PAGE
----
At present, lava is still entering the sea at multiple points in Kapoho Bay. It’s happening frequently and quickly enough that it’s making a new delta, the youngest land on Planet Earth.
This lava is coming entirely from Fissure 8, the last one standing. As Dr Wendy Stovall, a senior volcanologist with the United States Geological Survey (USGS), told us a few days back, this focusing of the lava effusions on one single fissure is typical for this kind of eruption.
The fluidity, gas-rich nature of the exceedingly hot magma is representing itself at this fissure by creating lava fountains higher than 20-story buildings, and plenty of that material is raining down on the landscape.
Plenty of this is going towards building that cinder cone you see in the USGS’s photography of the area. Some is going further afield, and seeing as this is the only source of vertical lava, the olivine is likely to be coming from here.
“I think it is just coming out either in the air – which civilians on the ground have said – or breaking free upon impact,” Krippner told IFLScience. It’s probably not down to weathering, as this “should take longer.”
If it is breaking free on impact, it’s likely escaping from pieces of freshly cooled scoria, lava-formed rock that’s peppered with very small holes called vesicles. Olivine, which has crystallized out of the magma earlier as it chilled, is just hitching a ride out of hell.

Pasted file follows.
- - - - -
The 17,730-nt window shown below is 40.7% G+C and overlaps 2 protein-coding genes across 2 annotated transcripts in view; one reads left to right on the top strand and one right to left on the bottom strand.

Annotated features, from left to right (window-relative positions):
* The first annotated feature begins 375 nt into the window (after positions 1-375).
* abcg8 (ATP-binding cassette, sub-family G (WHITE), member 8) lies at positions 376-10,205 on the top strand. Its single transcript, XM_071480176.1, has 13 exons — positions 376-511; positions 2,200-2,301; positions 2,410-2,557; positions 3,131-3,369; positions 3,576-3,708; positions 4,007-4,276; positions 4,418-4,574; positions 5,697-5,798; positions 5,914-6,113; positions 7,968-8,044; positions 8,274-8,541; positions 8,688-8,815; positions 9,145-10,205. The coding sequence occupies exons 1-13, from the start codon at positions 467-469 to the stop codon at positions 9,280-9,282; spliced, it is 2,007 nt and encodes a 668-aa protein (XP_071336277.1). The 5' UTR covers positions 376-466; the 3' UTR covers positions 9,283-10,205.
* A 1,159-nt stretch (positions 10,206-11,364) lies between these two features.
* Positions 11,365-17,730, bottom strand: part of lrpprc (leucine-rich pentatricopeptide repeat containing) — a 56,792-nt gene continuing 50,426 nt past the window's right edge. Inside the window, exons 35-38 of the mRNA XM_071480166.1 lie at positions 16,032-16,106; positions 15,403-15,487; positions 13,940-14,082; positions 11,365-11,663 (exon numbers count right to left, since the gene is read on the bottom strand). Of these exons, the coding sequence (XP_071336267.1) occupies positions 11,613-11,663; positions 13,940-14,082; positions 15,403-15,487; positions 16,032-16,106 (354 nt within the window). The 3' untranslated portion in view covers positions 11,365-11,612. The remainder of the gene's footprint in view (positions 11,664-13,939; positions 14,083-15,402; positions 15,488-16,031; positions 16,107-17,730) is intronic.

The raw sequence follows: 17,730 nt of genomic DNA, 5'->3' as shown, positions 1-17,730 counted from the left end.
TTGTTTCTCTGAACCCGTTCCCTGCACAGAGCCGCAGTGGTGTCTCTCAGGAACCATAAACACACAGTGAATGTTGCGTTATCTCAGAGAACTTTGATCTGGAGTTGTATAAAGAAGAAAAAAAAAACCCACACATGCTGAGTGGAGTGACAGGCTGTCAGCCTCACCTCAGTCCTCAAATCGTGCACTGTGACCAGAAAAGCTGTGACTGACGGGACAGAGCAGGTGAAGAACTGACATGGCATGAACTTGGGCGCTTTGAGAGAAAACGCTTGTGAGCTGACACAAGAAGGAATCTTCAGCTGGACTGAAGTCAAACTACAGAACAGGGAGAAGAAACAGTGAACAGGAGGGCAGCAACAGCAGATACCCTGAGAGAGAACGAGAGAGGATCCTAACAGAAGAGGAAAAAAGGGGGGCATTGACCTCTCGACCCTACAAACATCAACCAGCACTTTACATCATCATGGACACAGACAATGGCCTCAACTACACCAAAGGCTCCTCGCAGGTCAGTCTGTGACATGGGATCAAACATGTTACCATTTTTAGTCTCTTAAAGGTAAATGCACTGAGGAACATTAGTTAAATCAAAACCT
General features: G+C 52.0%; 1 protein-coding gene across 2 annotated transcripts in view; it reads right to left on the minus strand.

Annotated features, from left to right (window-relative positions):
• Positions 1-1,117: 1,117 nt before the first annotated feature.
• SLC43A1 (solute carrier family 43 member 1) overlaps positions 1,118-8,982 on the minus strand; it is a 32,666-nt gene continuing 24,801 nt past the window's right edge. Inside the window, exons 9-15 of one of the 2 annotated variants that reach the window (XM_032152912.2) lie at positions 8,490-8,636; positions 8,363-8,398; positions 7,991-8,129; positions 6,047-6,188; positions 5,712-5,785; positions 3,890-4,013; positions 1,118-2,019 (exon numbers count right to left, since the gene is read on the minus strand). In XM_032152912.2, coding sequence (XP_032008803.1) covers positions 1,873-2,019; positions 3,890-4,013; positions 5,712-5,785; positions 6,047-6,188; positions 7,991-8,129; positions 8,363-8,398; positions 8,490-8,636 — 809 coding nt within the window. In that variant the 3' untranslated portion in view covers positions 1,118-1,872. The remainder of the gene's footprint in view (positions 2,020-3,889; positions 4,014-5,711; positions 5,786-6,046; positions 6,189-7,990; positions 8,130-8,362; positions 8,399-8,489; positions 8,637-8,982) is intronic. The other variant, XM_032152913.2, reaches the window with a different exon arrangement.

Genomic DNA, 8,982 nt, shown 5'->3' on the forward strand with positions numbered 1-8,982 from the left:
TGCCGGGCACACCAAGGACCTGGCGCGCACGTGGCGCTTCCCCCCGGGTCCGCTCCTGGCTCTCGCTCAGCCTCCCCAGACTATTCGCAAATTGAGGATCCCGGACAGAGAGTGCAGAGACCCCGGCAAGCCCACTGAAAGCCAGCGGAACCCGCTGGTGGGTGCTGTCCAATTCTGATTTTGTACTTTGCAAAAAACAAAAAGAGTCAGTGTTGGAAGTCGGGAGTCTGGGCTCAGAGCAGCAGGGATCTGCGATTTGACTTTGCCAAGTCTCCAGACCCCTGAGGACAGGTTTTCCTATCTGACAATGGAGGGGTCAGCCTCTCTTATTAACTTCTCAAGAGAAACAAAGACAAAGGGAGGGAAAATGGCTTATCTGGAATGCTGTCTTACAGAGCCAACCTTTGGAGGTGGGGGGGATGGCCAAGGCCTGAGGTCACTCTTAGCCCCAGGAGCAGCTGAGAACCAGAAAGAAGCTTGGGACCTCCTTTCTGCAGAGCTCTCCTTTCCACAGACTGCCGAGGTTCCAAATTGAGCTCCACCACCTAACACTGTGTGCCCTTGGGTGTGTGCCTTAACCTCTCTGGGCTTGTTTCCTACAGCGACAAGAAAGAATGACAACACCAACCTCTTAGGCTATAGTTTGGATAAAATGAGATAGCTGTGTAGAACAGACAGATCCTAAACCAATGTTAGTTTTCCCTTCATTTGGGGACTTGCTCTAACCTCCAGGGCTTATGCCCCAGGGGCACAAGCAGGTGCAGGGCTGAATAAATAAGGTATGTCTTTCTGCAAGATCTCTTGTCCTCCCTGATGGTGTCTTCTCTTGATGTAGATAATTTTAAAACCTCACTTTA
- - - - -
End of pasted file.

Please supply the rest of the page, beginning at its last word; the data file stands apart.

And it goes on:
Stovall pointed out to IFLScience, however, that the presence of olivine raining down is based on a second-hand report. It hasn’t been observed by any of the USGS geologists, who have also yet to see crystals like this on the ground.
“I even had people who were in the field yesterday looking for them,” she added, noting that it is nevertheless plausible that olivine crystals could be preferentially fractionated out from the melt near the lava fountain. At the moment, then, consider this an open question.
Update: The USGS told me via Twitter that they still haven't seen this phenomenon for themselves, and the olivine doesn't look like primary deposits from Fissure 8. Perhaps, then, the olivine samples were produced by an older eruptive event and were just stumbled upon by civilians.
In response, though, Dr John Faithfull, a petrologist at the University of Glasgow, tweeted the following, below.
Again, the process is possible in one form or another, but it's not clear if they are responsible for producing the olivine on this particular occasion. We'll keep you updated if something definitive comes in!
Update (25/06): There are still no reports of the phenomenon being seen first-hand. Volcanologists working on fresh deposits say that the larger olivines being found by residents don't match up to said deposits. It's pretty much now safe to say that it's not raining large olivines down near active fissures, then - but smaller olivines could be found in ejected clumps of lava, as discussed above.